Joan Miró (1893-1983) Femme, étoile (Painted on 8 February 1978)

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Lot 9AR
Joan Miró
Femme, étoile

Sold for £ 260,750 (US$ 332,564) inc. premium
Joan Miró (1893-1983)
Femme, étoile
signed 'Miro' (centre right); inscribed and dated '8/II/78. Femme, étoile' (verso)
oil on canvas
34.8 x 22cm (13 11/16 x 8 11/16in).
Painted on 8 February 1978


  • Provenance
    Pierre Matisse Gallery, New York, no. 3081.
    Acquavella Modern Art, Reno, Nevada, no. 676.
    Galerie Larock-Granoff, Paris.
    Galleria Torbandena, Trieste.
    Galleria Tega, Milan.
    Private collection, Switzerland; their sale, Bonhams, London, 2 February 2014, lot 27.
    Acquired at the above sale by the present owner.

    J. Dupin & A. Lelong-Mainaud, Joan Miró, Catalogue raisonné, Paintings, Vol. VI, 1976 - 1981, Paris, 2004, no. 1874 (illustrated p. 120).

    Painted in 1978, this would be the final year of Miró's hitherto prolific work in this medium – from 1974 the artist completed over two hundred paintings on canvas, on both small and larger scales, leaving yet another sixty canvases unfinished and unsigned. This departure from painting on canvas was to mark the close of an immensely fecund and pioneering period in the work of Miró on this support, where from the early 1960s his appreciation of American Abstract Expressionism had provoked a new creative impetus which was to inform the rest of his career.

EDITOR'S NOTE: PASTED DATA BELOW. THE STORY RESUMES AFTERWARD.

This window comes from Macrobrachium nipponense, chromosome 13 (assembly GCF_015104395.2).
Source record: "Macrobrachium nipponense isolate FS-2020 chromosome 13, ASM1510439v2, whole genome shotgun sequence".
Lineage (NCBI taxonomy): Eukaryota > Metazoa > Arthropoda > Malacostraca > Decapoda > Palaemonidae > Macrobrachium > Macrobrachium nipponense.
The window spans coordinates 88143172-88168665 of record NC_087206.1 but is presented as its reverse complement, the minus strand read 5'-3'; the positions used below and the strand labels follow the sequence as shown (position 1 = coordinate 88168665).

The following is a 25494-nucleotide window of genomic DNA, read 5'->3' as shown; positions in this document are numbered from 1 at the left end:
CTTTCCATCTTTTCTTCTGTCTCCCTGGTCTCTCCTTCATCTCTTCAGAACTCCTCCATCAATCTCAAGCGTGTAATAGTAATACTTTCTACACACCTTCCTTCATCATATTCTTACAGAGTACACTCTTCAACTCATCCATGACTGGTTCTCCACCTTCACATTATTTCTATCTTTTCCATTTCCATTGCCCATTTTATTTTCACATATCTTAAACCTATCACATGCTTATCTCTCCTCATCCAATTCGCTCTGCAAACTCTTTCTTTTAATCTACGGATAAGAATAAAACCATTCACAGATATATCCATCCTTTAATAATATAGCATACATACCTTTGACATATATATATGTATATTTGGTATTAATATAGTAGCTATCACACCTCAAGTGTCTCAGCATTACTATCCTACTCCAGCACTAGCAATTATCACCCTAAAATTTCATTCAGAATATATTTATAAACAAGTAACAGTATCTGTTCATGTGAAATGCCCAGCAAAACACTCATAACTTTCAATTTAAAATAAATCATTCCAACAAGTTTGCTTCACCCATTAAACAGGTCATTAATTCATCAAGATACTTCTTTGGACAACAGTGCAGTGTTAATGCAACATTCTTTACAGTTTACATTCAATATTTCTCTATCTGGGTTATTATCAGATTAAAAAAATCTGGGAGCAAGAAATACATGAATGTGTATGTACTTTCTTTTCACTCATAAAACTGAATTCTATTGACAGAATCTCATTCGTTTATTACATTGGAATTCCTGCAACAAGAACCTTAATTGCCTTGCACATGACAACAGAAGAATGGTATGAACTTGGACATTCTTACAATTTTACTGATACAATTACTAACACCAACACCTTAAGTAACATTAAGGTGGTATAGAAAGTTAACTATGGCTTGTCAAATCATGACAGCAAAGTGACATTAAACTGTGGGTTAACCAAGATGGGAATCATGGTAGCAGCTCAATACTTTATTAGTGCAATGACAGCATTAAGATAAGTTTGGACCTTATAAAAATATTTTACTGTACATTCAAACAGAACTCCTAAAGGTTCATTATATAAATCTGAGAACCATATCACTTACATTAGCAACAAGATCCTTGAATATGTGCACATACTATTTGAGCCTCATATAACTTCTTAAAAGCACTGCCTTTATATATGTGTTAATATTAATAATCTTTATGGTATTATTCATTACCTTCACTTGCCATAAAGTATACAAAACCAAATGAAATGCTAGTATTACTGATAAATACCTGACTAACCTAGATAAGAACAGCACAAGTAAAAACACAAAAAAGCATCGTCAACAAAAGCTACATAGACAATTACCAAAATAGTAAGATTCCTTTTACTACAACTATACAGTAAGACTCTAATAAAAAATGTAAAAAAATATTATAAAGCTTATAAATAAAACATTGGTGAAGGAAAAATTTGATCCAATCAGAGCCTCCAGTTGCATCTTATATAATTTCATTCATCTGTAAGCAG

Inspired by the instinctive and gestural style of painting being enacted by the likes of Jackson Pollock, Franz Kline and Robert Motherwell, Miró perceived a new way for his painting which released him from the traditional canon. American painting he confessed had 'showed me a direction I wanted to take but which up to then had remained at the stage of unfulfilled desire. When I saw these paintings, I said to myself, 'you can do it, too: go to it, you see it is O.K.!' You must remember that I grew up in the school of Paris. That it was hard to break away from' (Joan Miró quoted in interview with Margit Rowell, 1970, in M. Rowell, (ed.), Joan Miró: Selected Writings and Interviews, Boston, 1986, p. 219).